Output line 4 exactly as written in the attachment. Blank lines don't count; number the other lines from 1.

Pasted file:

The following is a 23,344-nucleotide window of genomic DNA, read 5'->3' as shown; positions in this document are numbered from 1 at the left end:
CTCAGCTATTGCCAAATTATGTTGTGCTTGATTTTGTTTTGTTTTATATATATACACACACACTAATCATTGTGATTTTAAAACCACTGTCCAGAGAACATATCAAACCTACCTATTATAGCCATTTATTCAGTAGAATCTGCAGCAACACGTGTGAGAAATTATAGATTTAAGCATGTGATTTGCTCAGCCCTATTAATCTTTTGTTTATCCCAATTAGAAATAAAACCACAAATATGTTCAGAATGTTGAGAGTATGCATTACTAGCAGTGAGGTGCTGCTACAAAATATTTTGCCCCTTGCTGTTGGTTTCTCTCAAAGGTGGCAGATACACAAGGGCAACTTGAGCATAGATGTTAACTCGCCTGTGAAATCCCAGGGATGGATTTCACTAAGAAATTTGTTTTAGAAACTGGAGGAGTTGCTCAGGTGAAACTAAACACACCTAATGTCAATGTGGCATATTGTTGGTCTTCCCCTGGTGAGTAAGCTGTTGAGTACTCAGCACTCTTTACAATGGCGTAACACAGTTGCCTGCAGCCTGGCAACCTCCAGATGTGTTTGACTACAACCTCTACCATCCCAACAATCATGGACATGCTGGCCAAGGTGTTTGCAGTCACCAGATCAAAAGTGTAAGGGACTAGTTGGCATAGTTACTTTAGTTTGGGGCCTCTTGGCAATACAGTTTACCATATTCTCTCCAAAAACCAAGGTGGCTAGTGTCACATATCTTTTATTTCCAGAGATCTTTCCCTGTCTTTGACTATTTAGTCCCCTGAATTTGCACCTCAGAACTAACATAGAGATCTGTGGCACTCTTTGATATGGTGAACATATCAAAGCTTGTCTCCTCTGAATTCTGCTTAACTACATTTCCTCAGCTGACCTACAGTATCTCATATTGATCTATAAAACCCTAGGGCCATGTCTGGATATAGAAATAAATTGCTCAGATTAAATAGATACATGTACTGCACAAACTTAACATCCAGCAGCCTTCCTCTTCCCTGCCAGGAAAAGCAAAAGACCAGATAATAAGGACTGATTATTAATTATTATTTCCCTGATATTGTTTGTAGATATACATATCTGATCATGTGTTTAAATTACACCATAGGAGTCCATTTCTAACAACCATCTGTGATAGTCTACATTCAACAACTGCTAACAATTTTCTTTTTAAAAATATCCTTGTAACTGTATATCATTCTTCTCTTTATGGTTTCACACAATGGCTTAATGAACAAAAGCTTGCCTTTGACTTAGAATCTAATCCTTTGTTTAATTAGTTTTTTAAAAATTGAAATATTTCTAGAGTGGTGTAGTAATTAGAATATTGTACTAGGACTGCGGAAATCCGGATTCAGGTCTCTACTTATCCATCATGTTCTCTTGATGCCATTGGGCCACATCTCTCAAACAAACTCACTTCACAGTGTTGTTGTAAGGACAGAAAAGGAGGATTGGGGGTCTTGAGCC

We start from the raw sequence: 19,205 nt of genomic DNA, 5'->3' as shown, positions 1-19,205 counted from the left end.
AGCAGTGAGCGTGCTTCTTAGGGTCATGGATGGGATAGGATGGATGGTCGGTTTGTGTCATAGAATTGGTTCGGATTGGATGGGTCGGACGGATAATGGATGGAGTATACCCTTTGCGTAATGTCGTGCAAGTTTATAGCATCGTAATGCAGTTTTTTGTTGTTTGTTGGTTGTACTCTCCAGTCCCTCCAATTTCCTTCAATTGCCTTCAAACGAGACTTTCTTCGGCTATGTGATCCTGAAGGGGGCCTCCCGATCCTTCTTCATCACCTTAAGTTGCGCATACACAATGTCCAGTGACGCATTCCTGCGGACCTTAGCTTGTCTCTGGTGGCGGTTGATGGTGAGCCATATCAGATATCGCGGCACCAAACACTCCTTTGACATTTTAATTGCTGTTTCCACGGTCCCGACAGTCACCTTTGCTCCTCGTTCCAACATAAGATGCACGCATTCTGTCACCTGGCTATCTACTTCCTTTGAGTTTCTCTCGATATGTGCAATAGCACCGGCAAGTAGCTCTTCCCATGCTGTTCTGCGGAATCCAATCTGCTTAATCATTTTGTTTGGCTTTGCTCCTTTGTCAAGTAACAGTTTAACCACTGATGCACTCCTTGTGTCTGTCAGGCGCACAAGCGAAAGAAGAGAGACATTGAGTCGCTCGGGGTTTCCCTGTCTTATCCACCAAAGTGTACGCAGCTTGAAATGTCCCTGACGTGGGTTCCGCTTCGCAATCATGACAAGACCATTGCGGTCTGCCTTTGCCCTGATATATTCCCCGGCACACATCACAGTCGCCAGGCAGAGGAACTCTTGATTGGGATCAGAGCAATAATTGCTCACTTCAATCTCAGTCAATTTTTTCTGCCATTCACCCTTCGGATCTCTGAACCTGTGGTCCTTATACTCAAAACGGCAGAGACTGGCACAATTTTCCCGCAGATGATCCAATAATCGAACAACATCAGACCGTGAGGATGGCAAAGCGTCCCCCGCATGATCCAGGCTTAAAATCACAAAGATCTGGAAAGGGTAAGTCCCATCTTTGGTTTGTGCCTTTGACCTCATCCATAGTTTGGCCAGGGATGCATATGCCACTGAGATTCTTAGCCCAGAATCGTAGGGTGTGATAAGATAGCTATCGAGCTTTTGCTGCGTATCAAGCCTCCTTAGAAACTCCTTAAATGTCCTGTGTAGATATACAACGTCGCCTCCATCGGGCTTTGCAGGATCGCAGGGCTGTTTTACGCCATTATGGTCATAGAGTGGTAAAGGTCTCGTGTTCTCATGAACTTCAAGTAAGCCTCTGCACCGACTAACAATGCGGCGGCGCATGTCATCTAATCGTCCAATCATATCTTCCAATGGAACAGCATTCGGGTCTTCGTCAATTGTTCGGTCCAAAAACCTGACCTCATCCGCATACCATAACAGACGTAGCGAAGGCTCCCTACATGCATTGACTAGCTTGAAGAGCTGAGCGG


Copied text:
AGCAGTGAGCGTGCTTCTTAGGGTCATGGATGGGATAGGATGGATGGTCGGTTTGTGTCATAGAATTGGTTCGGATTGGATGGGTCGGACGGATAATGGATGGAGTATACCCTTTGCGTAATGTCGTGCAAGTTTATAGCATCGTAATGCAGTTTTTTGTTGTTTGTTGGTTGTACTCTCCAGTCCCTCCAATTTCCTTCAATTGCCTTCAAACGAGACTTTCTTCGGCTATGTGATCCTGAAGGGGGCCTCCCGATCCTTCTTCATCACCTTAAGTTGCGCATACACAATGTCCAGTGACGCATTCCTGCGGACCTTAGCTTGTCTCTGGTGGCGGTTGATGGTGAGCCATATCAGATATCGCGGCACCAAACACTCCTTTGACATTTTAATTGCTGTTTCCACGGTCCCGACAGTCACCTTTGCTCCTCGTTCCAACATAAGATGCACGCATTCTGTCACCTGGCTATCTACTTCCTTTGAGTTTCTCTCGATATGTGCAATAGCACCGGCAAGTAGCTCTTCCCATGCTGTTCTGCGGAATCCAATCTGCTTAATCATTTTGTTTGGCTTTGCTCCTTTGTCAAGTAACAGTTTAACCACTGATGCACTCCTTGTGTCTGTCAGGCGCACAAGCGAAAGAAGAGAGACATTGAGTCGCTCGGGGTTTCCCTGTCTTATCCACCAAAGTGTACGCAGCTTGAAATGTCCCTGACGTGGGTTCCGCTTCGCAATCATGACAAGACCATTGCGGTCTGCCTTTGCCCTGATATATTCCCCGGCACACATCACAGTCGCCAGGCAGAGGAACTCTTGATTGGGATCAGAGCAATAATTGCTCACTTCAATCTCAGTCAATTTTTTCTGCCATTCACCCTTCGGATCTCTGAACCTGTGGTCCTTATACTCAAAACGGCAGAGACTGGCACAATTTTCCCGCAGATGATCCAATAATCGAACAACATCAGACCGTGAGGATGGCAAAGCGTCCCCCGCATGATCCAGGCTTAAAATCACAAAGATCTGGAAAGGGTAAGTCCCATCTTTGGTTTGTGCCTTTGACCTCATCCATAGTTTGGCCAGGGATGCATATGCCACTGAGATTCTTAGCCCAGAATCGTAGGGTGTGATAAGATAGCTATCGAGCTTTTGCTGCGTATCAAGCCTCCTTAGAAACTCCTTAAATGTCCTGTGTAGATATACAACGTCGCCTCCATCGGGCTTTGCAGGATCGCAGGGCTGTTTTACGCCATTATGGTCATAGAGTGGTAAAGGTCTCGTGTTCTCATGAACTTCAAGTAAGCCTCTGCACCGACTAACAATGCGGCGGCGCATGTCATCTAATCGTCCAATCATATCTTCCAATGGAACAGCATTCGGGTCTTCGTCAATTGTTCGGTCCAAAAACCTGACCTCATCCGCATACCATAACAGACGTAGCGAAGGCTCCCTACATGCATTGACTAGCTTGAAGAGCTGAGCGG